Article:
The documentation and ethnolinguistic analysis of Modern South Arabian: Shehret
|Depositor:||Janet Watson, Miranda Morris|
Group represented Speakers of the Shehret language: members of Qara, Shahrah, Bara'amah, al-Kathiri and Bait al-Shaikh tribes, and some members of the Mahrah tribe in Oman, in particular in cases of inter-tribal marriage.
Language information Other names include: Ehkili, Geblet, Jibali, Jibbali, Qarawi, Shehri, Shahari, Sheret. Number of speakers is estimated around 50,000, though we cannot be sure of the actual number of speakers due to lack of census figures for speaker communities. The language is spoken in the mountains of Dhofar and parts of the coastal plain. Dialects are generally classified as western, central and eastern.
Special characteristics Special characteristics The whole documentation will include audio and photographic material collected during the 1970s by Miranda Morris, and, funded by the Diwan of the Royal Court, Oman (1980-1990), in the 1980s, as well as material collected during the lifetime of the project, funded by the Leverhulme Trust. All the Modern South Arabian languages are as yet unwritten. Part of the objective of the whole documentation project has been to encourage use of an Arabic-based script for the Modern South Arabian languages, developed by members of the team in early 2013, and to encourage SMS and email communication between speakers in the languages. For more information, and to access writing by native speakers using a newly developed orthography, please visit the visit the following page: http://www.leeds.ac.uk/arts/info/125219/modern_south_arabian_languages/2371/orthographic_characters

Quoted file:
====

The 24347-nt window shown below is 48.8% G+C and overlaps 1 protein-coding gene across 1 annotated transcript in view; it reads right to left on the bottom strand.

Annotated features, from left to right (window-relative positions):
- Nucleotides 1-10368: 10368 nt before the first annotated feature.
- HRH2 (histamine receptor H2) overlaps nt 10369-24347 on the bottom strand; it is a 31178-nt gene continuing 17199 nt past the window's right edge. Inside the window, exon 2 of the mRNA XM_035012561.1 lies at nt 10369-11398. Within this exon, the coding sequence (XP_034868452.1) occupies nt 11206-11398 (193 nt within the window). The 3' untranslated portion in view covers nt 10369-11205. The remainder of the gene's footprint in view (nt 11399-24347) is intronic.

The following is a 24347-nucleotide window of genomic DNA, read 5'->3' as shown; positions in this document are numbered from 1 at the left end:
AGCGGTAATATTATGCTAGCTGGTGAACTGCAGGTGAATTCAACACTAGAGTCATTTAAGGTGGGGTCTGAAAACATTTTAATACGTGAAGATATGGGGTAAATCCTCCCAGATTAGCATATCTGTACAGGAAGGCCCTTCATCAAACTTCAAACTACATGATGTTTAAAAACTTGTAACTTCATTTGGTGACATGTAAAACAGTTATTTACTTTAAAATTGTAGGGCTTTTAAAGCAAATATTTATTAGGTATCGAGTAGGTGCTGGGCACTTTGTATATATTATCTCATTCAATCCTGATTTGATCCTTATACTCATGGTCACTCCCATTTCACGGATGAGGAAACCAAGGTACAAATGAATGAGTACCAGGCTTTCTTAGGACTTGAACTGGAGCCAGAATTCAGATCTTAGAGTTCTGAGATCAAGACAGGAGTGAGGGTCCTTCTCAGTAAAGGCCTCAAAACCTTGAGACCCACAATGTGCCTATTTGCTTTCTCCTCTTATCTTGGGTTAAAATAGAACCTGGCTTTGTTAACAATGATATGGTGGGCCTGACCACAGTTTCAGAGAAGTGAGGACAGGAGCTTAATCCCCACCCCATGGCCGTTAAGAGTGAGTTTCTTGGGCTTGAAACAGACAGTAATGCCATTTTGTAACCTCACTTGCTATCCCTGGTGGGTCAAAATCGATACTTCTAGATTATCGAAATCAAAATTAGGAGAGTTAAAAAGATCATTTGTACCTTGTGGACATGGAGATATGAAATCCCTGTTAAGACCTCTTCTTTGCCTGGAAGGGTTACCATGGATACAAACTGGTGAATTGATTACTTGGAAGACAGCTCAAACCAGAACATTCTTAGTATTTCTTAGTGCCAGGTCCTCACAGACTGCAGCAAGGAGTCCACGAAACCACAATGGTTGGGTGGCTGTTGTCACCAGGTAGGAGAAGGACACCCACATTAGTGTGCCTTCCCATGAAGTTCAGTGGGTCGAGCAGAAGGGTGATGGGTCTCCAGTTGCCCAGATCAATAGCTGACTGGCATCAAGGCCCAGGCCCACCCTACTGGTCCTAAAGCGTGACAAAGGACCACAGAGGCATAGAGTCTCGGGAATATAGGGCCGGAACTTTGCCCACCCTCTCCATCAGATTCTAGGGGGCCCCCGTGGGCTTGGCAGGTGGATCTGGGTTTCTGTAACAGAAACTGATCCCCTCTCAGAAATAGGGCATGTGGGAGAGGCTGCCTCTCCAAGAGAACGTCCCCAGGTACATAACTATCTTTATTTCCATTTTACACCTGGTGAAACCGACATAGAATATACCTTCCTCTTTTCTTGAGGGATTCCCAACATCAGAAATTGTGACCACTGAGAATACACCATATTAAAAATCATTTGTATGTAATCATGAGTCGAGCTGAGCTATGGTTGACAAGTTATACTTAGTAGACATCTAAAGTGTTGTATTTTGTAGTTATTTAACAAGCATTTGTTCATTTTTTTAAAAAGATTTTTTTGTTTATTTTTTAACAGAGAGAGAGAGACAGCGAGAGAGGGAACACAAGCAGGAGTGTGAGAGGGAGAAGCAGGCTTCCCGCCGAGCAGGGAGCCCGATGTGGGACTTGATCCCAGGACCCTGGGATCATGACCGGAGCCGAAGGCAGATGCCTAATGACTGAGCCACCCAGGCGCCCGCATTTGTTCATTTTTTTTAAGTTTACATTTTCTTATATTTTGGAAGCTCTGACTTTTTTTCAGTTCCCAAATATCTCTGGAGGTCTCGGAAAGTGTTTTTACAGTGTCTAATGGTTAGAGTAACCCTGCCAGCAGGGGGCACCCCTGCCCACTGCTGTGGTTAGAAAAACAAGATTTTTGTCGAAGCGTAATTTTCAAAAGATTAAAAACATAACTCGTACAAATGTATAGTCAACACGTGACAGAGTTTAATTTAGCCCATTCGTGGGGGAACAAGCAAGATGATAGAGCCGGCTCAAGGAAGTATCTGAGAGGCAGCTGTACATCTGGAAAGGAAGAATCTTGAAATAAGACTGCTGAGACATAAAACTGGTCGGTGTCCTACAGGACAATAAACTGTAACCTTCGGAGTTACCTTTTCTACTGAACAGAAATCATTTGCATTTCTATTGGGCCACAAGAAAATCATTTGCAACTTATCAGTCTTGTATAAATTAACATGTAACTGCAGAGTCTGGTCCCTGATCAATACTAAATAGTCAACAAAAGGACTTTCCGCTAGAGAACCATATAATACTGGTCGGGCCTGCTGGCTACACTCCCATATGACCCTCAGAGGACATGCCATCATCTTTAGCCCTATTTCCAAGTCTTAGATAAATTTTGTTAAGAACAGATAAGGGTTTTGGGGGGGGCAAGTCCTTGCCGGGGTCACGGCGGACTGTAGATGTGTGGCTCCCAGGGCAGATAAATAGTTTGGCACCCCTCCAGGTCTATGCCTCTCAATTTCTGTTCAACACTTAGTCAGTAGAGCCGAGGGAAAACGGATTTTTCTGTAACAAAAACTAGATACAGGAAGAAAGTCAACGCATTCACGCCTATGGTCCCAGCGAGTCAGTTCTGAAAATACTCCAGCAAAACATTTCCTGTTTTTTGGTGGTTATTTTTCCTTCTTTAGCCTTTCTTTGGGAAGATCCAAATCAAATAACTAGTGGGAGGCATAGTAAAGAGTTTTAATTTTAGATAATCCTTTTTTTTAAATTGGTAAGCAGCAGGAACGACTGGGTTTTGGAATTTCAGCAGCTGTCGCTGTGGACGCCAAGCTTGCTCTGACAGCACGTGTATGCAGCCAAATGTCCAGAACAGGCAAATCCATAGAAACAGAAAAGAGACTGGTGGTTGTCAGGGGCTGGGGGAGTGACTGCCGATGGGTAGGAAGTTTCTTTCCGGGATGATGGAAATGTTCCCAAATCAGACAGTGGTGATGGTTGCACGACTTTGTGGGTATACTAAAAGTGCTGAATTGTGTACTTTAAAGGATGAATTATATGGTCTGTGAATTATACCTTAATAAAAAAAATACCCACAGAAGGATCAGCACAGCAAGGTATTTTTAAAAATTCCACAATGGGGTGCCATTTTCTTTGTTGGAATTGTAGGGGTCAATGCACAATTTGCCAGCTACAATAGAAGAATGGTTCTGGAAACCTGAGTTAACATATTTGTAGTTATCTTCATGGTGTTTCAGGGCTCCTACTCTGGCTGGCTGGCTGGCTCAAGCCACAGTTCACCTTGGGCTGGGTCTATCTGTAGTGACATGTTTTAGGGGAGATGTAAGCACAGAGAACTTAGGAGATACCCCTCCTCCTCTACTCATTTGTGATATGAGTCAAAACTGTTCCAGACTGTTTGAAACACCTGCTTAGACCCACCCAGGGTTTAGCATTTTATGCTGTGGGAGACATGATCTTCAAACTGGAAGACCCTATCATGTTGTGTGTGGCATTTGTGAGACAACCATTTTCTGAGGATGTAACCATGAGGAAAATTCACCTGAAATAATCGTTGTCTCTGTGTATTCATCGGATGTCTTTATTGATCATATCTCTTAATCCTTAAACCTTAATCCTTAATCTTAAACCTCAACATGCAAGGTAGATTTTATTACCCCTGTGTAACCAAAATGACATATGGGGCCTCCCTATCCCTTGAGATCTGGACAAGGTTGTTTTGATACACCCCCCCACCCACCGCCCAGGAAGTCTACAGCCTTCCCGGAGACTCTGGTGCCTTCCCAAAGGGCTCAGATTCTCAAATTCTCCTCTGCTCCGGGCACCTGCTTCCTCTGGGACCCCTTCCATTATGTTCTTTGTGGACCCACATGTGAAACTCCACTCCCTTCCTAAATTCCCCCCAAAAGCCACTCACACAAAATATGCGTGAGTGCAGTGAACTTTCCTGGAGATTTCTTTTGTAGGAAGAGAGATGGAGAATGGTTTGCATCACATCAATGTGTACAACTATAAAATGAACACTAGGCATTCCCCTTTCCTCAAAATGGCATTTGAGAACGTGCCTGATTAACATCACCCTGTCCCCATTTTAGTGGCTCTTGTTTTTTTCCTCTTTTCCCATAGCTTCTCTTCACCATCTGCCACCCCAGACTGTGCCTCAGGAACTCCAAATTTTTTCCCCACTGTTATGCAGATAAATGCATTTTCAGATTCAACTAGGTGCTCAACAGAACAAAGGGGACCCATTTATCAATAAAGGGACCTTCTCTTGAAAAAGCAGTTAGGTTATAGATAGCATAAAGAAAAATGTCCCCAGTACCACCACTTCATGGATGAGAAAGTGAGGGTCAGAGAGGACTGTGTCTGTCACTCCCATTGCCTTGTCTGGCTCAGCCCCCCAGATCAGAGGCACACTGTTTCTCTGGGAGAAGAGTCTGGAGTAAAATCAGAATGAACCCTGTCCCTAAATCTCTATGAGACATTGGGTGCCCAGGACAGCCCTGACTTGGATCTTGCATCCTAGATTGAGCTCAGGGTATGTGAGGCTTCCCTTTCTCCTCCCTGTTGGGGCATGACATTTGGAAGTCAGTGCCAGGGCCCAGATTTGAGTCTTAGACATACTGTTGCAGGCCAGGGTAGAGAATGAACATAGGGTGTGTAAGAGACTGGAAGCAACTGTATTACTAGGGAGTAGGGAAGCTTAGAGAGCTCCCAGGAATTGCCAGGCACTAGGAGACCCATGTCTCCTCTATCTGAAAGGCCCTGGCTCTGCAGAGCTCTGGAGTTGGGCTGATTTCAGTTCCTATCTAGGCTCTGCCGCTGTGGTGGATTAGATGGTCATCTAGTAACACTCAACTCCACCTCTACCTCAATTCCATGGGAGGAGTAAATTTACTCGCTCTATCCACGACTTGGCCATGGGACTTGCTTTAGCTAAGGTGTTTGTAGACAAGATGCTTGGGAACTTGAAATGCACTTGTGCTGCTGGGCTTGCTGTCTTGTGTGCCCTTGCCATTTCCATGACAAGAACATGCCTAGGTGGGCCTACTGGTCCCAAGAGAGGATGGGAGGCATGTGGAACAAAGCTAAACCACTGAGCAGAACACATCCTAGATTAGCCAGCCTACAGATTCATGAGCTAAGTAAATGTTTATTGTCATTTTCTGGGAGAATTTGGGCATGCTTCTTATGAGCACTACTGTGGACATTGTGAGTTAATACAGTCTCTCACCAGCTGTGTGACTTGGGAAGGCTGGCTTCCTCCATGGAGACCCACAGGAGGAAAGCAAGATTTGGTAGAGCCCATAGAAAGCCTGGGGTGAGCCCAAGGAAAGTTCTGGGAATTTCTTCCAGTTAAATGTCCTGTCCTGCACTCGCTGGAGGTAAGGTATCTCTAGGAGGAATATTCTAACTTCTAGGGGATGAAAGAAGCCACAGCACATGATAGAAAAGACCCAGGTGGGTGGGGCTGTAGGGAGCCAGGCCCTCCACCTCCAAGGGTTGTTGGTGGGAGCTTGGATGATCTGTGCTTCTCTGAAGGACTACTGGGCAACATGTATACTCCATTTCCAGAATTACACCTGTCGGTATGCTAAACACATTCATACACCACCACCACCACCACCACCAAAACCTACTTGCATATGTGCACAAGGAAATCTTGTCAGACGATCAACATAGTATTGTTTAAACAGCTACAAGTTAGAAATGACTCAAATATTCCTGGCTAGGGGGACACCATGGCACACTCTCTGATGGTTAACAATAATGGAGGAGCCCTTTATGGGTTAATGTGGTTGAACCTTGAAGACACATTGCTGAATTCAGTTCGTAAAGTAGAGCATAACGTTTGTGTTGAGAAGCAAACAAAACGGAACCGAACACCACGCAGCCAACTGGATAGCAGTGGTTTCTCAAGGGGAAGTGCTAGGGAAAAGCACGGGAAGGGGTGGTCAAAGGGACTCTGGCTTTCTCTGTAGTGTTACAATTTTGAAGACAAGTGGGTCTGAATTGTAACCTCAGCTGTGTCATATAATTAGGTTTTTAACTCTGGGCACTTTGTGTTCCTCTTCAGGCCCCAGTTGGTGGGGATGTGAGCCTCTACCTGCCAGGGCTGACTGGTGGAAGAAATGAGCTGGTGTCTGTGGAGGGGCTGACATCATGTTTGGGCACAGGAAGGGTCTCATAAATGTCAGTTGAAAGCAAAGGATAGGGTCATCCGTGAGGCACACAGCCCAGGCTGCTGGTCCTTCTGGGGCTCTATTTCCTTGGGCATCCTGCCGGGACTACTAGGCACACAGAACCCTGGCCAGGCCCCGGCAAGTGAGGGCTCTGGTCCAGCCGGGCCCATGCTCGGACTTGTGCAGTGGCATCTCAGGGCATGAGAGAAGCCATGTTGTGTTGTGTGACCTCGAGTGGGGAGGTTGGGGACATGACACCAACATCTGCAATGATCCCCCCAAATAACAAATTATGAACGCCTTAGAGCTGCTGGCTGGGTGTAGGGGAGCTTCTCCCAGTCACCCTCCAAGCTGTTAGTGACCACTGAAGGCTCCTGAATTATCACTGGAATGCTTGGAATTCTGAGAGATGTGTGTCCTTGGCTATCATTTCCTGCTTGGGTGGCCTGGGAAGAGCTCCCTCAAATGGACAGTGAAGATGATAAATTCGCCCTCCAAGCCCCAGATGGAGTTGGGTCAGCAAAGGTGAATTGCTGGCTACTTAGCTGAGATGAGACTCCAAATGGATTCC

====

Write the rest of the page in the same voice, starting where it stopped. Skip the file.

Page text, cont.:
Deposit contents Material collected from western, central and eastern Shehret. The codes used for dialect variants are: WJ 'western', EJ 'eastern', WCJ 'western central' and CJ 'central'. J in the code name is given to acknowledge the most common alternative name of the language, Jibbali. Naturalistic and narrative data collected with speaker and text metadata. Cultural topics covered: personal (wedding, birth, death, clothes), trade, stories, songs, poetry, games, occupation, material culture, environment, animal husbandry. Audio data saved in WAV format. The complete collection will include photographs, audio and audio-visual data, transcriptions and translations in ELAN, and a comparative cultural glossary.
Deposit history The Leverhulme documentation project emerged from work by Watson on Mehri since 2006, work by Morris on the culture and languages of the Modern South Arabian communities since the 1970s, and enthusiasm on the part of the Modern South Arabian language communities. The languages and culture of the communities are severely endangered due to modern technology, communications, literacy in Arabic, travel and the increasing employment of workers from south-east Asia. The project was funded by the Diwan of the Royal Court, Oman (1980-1990), and by a Leverhulme Trust project grant (RPG-2012-599) between January 2013 and December 2016. The Leverhulme Trust grant has enabled the archiving of all material collected since the 1970s.
2017 The ELAN files at present in the archive represent the first rough draft transcriptions and translations of the sound files.As the depositors continue to work on their material,these will inevitably be altered and expanded, and errors will be addressed. For up to date versions of transcriptions and translations, or, in some cases, for detailed footnotes, the depositors can be contacted via ELAR.
For more information about the project, please visit Modern South Arabian languages.
Caroline Brown is creating a virtual, multimodal museum and blog of Modern South Arabian material and culture. This can be accessed here.The museum's Flickr page can be viewed here.
Acknowledgement Users are requested to cite the depositors, Janet Watson and Miranda Morris, the Shehret language community, the Leverhulme Trust, and the Diwan of the Royal Court when using resources from this deposit.
Resources online and curated